Too much exposure to carbon monoxide is toxic

Too much exposure to carbon monoxide is toxic

Carbon monoxide leaks pose serious dangers to you and your loved ones’ health, and these dangers include death. The U.S. Consumer Product Safety Commission claims over 200 Americans die each year from carbon monoxide poisoning from malfunctioning heating appliances and venting system issues. Additionally, over 10,000 carbon monoxide-related injuries are reported every year. Preventing these dangers is one of the main reason you should schedule an annual chimney sweeping and inspection from Aelite Chimney Specialties every year. We can find things that cause carbon monoxide to leak into your home, such as a cracked flue liner, a chimney blockage, and problems with the chimney and the connector pipe. Our certified technicians can also repair these issues to protect you against the dangers of carbon monoxide. We would like to tell you more about carbon monoxide poisoning and its health hazards.

What Carbon Monoxide Does to Your Body

Many of us know that too much carbon monoxide in the bloodstream is deadly; however, few understand that even a low-level exposure to this toxic gas can harm your body. Breathing in carbon monoxide is so dangerous because hemoglobin, a protein in your blood, will always latch on to carbon monoxide and ignore oxygen when given the choice between the two.This means your body replaces life-giving oxygen with poisonous carbon monoxide, and this causes the suffocation of cells, with the severity depending on the intensity and duration of the exposure to the toxic gas.

The Trouble with Diagnosing Low-Level Carbon Monoxide Poisoning

With symptoms such as headache, fatigue, dizziness, and nausea, low-level carbon monoxide poisoning is often mistaken as the flu or a common cold, and, unfortunately, it can take some time to make the correct diagnosis. Since low-level carbon monoxide poisoning can cause permanent brain and/or organ damage, diagnosing the problem can be crucial, Also, the longer it is misdiagnosed, the longer the exposure to carbon monoxide. The only way to determine the issue is due to carbon monoxide exposure is a blood test.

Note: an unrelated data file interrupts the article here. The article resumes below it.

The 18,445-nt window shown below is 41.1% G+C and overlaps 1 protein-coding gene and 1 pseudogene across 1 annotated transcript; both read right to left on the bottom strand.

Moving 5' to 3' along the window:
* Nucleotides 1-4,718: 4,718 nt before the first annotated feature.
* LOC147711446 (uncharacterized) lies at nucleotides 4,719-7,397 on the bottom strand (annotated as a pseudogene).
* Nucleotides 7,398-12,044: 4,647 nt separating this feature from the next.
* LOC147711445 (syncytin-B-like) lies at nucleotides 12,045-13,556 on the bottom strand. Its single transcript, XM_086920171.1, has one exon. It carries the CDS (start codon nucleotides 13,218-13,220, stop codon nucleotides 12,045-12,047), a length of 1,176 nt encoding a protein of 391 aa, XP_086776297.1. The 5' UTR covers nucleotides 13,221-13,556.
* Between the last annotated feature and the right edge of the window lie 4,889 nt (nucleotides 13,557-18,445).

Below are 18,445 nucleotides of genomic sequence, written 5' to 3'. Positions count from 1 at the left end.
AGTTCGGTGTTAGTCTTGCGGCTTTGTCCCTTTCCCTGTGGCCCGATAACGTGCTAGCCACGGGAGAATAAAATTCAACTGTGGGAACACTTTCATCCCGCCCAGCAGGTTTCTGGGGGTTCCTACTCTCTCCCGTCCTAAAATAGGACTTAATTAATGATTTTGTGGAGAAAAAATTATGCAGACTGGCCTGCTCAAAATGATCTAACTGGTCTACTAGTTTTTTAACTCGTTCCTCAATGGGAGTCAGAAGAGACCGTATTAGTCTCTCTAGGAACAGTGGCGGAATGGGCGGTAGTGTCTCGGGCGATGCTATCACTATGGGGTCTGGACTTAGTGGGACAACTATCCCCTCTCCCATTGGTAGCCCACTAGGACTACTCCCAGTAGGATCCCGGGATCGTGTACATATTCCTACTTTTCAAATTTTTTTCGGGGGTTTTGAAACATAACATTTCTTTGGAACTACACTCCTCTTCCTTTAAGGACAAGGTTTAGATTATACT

Helpful Tips to Distinguish Between Low-Level Carbon Monoxide Poisoning and the Flu or the Common Cold

If you are showing symptoms of carbon monoxide but were diagnosed with the flu or a cold, but two weeks later, you show no improvement, the Chimney Safety Institute of America (CSIA) suggests three questions you should ask yourself about your symptoms:

Do I have a fever? If your answer is “yes,” you have the flu or a bad cold. Carbon monoxide poisoning will not elevate your temperature, so if your answer is “no,” you should ask your doctor to test the carbon monoxide levels in your blood.
Do my symptoms improve when I leave the house? If carbon monoxide is leaking into your home, you will feel badly as you are exposed to the toxic gas at home. If your symptoms lessen whenever you are away from your house, most likely you are suffering from low-level carbon monoxide poisoning. Again, ask your doctor to check your blood for carbon monoxide levels.
Are my pets also getting sick? Cats and dogs are not affected by the flu virus, so if your pets seem ill as well. there is a strong possibility carbon monoxide is leaking into your home.

Keep carbon monoxide out of your house. Contact Aelite Chimney Specialties to schedule your annual chimney cleaning and inspection to protect you from carbon monoxide leaks.